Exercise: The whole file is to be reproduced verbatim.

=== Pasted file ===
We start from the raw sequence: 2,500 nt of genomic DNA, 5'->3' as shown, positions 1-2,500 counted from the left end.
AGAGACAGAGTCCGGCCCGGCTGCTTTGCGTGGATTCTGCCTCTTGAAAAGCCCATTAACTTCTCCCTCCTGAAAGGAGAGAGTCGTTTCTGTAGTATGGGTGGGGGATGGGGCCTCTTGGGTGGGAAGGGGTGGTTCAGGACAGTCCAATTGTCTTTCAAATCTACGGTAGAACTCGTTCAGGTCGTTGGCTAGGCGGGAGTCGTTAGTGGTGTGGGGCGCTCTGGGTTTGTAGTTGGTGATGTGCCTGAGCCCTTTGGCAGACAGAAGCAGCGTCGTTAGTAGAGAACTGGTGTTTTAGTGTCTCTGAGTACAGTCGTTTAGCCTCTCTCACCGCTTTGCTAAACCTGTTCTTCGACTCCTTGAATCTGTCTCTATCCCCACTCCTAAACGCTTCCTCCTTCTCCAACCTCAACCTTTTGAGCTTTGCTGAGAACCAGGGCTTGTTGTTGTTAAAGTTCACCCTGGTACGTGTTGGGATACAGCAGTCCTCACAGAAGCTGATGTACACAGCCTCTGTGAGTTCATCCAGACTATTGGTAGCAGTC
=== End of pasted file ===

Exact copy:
We start from the raw sequence: 2,500 nt of genomic DNA, 5'->3' as shown, positions 1-2,500 counted from the left end.
AGAGACAGAGTCCGGCCCGGCTGCTTTGCGTGGATTCTGCCTCTTGAAAAGCCCATTAACTTCTCCCTCCTGAAAGGAGAGAGTCGTTTCTGTAGTATGGGTGGGGGATGGGGCCTCTTGGGTGGGAAGGGGTGGTTCAGGACAGTCCAATTGTCTTTCAAATCTACGGTAGAACTCGTTCAGGTCGTTGGCTAGGCGGGAGTCGTTAGTGGTGTGGGGCGCTCTGGGTTTGTAGTTGGTGATGTGCCTGAGCCCTTTGGCAGACAGAAGCAGCGTCGTTAGTAGAGAACTGGTGTTTTAGTGTCTCTGAGTACAGTCGTTTAGCCTCTCTCACCGCTTTGCTAAACCTGTTCTTCGACTCCTTGAATCTGTCTCTATCCCCACTCCTAAACGCTTCCTCCTTCTCCAACCTCAACCTTTTGAGCTTTGCTGAGAACCAGGGCTTGTTGTTGTTAAAGTTCACCCTGGTACGTGTTGGGATACAGCAGTCCTCACAGAAGCTGATGTACACAGCCTCTGTGAGTTCATCCAGACTATTGGTAGCAGTC